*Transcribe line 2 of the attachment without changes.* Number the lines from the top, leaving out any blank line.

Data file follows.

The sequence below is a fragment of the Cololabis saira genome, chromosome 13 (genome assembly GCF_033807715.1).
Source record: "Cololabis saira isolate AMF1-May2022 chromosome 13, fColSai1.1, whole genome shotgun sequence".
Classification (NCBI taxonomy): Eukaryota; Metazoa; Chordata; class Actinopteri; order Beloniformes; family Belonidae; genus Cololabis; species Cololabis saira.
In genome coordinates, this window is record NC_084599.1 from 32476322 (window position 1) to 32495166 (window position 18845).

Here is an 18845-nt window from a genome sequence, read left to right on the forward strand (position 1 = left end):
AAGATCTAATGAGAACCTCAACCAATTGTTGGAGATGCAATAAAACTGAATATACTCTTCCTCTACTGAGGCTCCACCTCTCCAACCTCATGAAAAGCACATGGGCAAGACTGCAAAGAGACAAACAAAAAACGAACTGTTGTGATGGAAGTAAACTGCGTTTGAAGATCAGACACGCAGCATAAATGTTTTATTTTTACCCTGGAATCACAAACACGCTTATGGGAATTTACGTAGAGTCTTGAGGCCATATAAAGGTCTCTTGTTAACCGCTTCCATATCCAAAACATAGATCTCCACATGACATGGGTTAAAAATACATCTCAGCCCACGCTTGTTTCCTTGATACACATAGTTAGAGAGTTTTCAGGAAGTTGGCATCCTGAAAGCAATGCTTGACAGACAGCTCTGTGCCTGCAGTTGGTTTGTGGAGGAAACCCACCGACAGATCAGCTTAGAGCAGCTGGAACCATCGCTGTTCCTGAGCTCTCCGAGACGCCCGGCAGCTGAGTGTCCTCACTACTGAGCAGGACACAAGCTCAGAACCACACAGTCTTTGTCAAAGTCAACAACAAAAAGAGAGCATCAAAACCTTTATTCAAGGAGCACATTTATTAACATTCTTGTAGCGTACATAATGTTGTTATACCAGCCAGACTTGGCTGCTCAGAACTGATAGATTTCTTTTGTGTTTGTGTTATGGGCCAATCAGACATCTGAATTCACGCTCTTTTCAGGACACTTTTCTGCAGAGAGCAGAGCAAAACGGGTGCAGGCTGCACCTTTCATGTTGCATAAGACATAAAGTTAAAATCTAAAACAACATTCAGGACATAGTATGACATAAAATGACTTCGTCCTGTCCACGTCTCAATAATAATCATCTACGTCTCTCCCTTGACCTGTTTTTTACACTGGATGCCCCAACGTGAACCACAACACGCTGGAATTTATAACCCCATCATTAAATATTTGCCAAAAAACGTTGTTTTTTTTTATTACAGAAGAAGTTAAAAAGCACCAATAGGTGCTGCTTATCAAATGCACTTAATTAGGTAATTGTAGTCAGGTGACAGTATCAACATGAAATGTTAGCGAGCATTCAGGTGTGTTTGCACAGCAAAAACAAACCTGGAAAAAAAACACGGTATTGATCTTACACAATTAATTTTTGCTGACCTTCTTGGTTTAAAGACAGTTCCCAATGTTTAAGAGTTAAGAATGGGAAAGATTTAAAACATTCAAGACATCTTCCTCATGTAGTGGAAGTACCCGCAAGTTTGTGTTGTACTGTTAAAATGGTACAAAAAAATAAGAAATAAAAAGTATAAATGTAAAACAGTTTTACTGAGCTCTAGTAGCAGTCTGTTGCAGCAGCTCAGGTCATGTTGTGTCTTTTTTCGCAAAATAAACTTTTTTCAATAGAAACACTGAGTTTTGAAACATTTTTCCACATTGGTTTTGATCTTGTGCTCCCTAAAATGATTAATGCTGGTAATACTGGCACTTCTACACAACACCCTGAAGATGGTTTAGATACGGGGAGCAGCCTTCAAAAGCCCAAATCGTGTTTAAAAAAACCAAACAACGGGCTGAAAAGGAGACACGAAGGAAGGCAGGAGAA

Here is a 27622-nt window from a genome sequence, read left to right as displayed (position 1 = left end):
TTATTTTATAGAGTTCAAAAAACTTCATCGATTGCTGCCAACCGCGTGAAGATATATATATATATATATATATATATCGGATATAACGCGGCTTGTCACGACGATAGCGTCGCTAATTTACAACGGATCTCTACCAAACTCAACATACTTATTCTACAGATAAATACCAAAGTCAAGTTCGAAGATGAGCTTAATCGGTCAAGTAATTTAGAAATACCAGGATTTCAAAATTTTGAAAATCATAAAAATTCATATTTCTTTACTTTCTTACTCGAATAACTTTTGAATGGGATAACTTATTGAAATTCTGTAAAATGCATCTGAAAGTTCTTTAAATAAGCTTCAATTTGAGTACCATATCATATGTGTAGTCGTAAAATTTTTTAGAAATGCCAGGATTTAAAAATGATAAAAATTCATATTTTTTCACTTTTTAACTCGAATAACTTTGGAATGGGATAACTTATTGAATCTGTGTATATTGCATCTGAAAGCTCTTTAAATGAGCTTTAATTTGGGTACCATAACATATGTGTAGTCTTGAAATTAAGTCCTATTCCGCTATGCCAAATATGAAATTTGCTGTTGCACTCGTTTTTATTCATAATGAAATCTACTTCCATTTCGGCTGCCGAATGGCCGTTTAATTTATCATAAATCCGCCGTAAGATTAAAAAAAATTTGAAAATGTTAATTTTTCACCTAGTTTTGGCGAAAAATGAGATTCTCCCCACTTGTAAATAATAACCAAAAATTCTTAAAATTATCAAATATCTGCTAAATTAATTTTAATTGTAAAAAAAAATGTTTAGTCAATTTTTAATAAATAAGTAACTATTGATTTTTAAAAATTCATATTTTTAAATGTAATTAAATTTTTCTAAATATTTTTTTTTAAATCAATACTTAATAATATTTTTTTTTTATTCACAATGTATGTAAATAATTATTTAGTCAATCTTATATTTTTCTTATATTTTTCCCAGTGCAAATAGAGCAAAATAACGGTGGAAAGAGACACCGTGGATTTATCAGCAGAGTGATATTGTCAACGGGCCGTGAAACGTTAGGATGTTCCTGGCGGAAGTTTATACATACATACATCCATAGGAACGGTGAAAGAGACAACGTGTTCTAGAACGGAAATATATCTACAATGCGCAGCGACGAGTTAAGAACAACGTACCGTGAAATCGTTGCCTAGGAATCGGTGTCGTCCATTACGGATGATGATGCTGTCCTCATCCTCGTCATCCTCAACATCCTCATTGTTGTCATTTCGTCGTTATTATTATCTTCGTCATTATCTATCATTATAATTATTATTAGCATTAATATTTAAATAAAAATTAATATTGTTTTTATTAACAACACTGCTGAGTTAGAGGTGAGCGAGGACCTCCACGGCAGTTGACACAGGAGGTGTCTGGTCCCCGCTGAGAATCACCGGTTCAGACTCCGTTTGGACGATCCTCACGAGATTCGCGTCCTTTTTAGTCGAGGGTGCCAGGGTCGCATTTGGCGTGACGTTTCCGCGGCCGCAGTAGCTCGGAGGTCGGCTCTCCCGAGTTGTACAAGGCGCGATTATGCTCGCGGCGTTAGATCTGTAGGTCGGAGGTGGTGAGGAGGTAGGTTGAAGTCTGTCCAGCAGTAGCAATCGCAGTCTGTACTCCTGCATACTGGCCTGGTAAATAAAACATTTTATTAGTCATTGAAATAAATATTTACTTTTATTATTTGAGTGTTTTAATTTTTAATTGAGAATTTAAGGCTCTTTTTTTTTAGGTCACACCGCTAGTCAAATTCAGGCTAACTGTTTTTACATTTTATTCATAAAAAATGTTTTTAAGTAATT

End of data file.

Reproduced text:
Source record: "Cololabis saira isolate AMF1-May2022 chromosome 13, fColSai1.1, whole genome shotgun sequence".